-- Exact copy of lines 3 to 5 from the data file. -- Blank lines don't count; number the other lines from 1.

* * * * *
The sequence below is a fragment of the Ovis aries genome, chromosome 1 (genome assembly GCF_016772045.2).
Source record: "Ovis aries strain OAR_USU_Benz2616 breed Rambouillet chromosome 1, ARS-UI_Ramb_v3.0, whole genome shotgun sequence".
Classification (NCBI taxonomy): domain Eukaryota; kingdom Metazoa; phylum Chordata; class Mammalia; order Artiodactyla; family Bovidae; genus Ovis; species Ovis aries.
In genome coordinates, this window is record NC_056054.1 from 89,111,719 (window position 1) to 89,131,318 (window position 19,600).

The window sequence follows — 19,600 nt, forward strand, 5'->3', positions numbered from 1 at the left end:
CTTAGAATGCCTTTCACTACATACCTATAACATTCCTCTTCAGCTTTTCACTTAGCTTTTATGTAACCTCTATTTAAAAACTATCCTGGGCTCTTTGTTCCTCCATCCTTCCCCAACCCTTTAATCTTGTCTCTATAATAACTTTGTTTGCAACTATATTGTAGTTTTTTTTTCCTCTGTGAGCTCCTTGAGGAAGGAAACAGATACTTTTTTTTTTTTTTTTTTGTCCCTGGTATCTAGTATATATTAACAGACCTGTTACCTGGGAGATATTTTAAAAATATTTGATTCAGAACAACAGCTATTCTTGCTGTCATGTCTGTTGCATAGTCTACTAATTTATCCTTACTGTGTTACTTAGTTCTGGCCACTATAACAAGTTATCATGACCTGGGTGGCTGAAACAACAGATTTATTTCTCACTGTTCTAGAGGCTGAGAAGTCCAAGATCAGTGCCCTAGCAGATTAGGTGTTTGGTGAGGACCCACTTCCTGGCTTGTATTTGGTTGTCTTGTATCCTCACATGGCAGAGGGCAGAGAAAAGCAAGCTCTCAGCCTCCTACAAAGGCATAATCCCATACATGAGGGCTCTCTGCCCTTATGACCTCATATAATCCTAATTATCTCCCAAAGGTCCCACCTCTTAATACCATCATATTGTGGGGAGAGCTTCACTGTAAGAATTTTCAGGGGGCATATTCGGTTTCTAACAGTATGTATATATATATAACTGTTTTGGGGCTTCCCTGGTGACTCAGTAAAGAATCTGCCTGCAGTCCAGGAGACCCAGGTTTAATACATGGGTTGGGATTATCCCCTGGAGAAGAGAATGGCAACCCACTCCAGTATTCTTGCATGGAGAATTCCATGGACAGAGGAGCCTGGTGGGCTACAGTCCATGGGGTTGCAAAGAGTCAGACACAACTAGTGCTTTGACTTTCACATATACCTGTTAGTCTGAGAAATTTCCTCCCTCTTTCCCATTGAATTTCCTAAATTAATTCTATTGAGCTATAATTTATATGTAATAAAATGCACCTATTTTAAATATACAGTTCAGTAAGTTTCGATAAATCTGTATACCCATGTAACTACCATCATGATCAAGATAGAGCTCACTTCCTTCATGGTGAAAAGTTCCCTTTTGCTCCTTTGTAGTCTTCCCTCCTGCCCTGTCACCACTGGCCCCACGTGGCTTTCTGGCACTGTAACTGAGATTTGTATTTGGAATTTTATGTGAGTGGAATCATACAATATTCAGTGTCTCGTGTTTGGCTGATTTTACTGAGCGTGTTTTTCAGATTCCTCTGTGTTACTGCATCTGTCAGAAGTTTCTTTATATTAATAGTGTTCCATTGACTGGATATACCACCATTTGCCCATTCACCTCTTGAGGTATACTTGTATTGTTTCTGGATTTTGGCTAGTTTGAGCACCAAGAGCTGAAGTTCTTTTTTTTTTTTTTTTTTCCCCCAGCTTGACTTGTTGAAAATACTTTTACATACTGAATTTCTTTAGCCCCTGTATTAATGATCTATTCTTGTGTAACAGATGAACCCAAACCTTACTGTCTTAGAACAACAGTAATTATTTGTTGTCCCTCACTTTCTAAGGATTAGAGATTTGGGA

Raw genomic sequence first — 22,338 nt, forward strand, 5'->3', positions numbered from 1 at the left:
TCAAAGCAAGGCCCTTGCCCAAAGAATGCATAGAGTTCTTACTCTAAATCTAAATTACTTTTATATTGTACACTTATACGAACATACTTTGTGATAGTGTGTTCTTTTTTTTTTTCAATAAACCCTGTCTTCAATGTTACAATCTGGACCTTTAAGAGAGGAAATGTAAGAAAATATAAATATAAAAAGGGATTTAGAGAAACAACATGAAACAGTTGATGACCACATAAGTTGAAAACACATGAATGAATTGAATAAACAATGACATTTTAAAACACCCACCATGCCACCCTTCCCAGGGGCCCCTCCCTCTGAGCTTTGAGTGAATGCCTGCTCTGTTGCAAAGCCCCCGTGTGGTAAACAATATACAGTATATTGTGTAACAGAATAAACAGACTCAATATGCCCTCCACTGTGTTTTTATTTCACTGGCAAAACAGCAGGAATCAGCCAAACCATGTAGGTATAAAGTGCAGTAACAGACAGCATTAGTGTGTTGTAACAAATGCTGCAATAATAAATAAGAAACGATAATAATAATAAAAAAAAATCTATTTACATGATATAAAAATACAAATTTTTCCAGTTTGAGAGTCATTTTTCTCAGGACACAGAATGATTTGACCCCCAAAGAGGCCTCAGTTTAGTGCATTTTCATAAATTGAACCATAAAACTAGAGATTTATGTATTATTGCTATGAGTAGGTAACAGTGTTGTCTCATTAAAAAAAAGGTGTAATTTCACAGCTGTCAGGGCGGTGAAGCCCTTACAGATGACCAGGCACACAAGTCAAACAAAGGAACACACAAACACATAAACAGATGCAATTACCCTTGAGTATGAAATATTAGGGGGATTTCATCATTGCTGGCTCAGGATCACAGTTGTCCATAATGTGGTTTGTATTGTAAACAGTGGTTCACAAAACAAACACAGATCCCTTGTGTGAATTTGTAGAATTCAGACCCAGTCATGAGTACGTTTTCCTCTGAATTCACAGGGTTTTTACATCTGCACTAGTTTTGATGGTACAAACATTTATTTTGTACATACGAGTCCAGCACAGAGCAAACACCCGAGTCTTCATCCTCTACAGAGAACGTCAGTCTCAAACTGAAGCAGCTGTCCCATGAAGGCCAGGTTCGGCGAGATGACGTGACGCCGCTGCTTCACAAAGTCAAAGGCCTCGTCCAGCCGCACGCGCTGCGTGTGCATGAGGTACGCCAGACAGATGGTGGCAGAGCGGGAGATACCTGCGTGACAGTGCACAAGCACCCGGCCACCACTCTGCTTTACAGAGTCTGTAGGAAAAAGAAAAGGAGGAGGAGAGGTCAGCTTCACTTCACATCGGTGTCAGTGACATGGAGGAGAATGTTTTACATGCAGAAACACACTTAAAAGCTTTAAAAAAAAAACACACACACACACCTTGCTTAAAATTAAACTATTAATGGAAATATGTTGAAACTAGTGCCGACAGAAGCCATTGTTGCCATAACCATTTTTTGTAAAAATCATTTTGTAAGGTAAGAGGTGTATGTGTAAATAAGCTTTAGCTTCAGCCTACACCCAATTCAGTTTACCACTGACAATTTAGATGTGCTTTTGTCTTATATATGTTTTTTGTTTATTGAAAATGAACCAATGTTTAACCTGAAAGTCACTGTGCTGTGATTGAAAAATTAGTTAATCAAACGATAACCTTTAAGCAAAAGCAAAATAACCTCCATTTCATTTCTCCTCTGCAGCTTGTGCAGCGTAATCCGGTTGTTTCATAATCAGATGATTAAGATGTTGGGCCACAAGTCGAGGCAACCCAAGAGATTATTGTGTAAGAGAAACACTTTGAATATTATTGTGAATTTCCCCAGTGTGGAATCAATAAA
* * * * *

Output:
Classification (NCBI taxonomy): domain Eukaryota; kingdom Metazoa; phylum Chordata; class Mammalia; order Artiodactyla; family Bovidae; genus Ovis; species Ovis aries.
In genome coordinates, this window is record NC_056054.1 from 89,111,719 (window position 1) to 89,131,318 (window position 19,600).

The window sequence follows — 19,600 nt, forward strand, 5'->3', positions numbered from 1 at the left end: